Soldiers get chance to try out the newest Army gear
January 27, 2009
RHINE ORDNANCE BARRACKS, Germany — With a strong tug to the small lanyard, the body armor vest came off in two pieces, falling almost to the ground, with someone extending a hand to prevent the ceramic plates inside from hitting the floor.
"Those are way more comfortable," Spc. Dorian Thomas, 21, an intelligence analyst with the 21st Theater Sustainment Command, said of the U.S. Army’s Improved Outer Tactical Vest.
But it was the M320 grenade launcher that had Thomas most pumped.
Grenade launchers "used to attach to the M-4," Thomas said. "This one, you just pick up, drop a round in and fire it."
Soldiers got the chance to view and, in some cases, try out, the latest in Army gear and technology Monday at an exhibition presented by the Army’s Program Executive Office Soldier, the organization responsible for all equipment soldiers wear or carry.
The agency occasionally takes its show on the road to demonstrate the next generation of Army gear and to seek feedback from soldiers in the field, said Debi Dawson, Army PEO Soldier’s director of communications in Fort Belvoir, Va.
The exhibition will move from Kaiserslautern to two more sites in Germany, then onto Italy next month.
The new body armor vest is three pounds lighter than its predecessor and takes a majority of the weight off the shoulders, redistributing it along the hips, said Francis Hayden, Product Manager Soldier Survivability director of operations.
The quick-release feature was developed after the 82nd Airborne Division, while deployed to Afghanistan about two years ago, identified a concern about getting out of body armor quickly, Army officials said. "Specifically going into water hazards," noted Sgt. Maj. Tom Coleman, Army PEO Soldier’s program executive.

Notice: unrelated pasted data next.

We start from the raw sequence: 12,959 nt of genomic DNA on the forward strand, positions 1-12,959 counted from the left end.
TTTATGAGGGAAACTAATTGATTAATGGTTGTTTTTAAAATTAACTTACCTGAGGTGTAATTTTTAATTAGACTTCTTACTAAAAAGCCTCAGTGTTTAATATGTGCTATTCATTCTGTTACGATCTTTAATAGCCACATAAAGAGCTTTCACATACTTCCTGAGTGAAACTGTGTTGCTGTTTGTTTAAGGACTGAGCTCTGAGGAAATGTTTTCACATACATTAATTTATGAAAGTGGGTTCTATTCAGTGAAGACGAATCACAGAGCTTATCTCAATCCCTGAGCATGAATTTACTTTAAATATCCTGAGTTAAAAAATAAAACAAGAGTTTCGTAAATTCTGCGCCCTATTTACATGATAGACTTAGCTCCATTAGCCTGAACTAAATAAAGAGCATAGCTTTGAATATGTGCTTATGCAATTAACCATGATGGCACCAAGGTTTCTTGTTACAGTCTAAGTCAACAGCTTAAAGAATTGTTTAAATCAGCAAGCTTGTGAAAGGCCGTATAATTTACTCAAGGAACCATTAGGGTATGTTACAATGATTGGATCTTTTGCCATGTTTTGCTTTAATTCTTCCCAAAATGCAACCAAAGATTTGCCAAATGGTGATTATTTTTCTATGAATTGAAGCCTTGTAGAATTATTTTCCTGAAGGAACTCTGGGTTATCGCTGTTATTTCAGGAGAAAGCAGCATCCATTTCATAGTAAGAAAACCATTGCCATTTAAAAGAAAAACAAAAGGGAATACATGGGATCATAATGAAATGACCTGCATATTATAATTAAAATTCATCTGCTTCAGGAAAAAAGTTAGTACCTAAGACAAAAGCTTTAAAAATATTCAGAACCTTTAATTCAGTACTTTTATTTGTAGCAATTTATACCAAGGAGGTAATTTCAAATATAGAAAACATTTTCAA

Feedback from soldiers in the field often directs development of products and, in some cases, funding. For instance, money for the Army’s Land Warrior System had all but dried up, until soldiers from the Fort Lewis, Wash.-based 4th Battalion, 9th Infantry Regiment deployed with it to Iraq for 14 months in 2007 and 2008.
"This is where the dismounted infantry fight is going," said Army Staff Sgt. Matthew Dodge, a 4th Battalion, 9th Infantry Regiment squad leader, who presented information on the Land Warrior at the expo. "I would not want to fight without it again."
The system is a wearable computer that provides soldiers a digital layout of the battlefield, helping them navigate through unfamiliar territory.
"It answers the questions — ‘Where I am, where do I need to go, where are my people?’ " Dodge said.
Coleman said senior Army leaders are discussing whether to equip a light infantry, battalion or brigade with the Land Warrior in Afghanistan.
Another piece of equipment that has yet to debut is the XM25 25 mm Counter Defilade Target Engagement System. Still being tested, the 12-pound airburst gun is designed to take out targets outside the direct line of fire, such as behind a window or below a wall.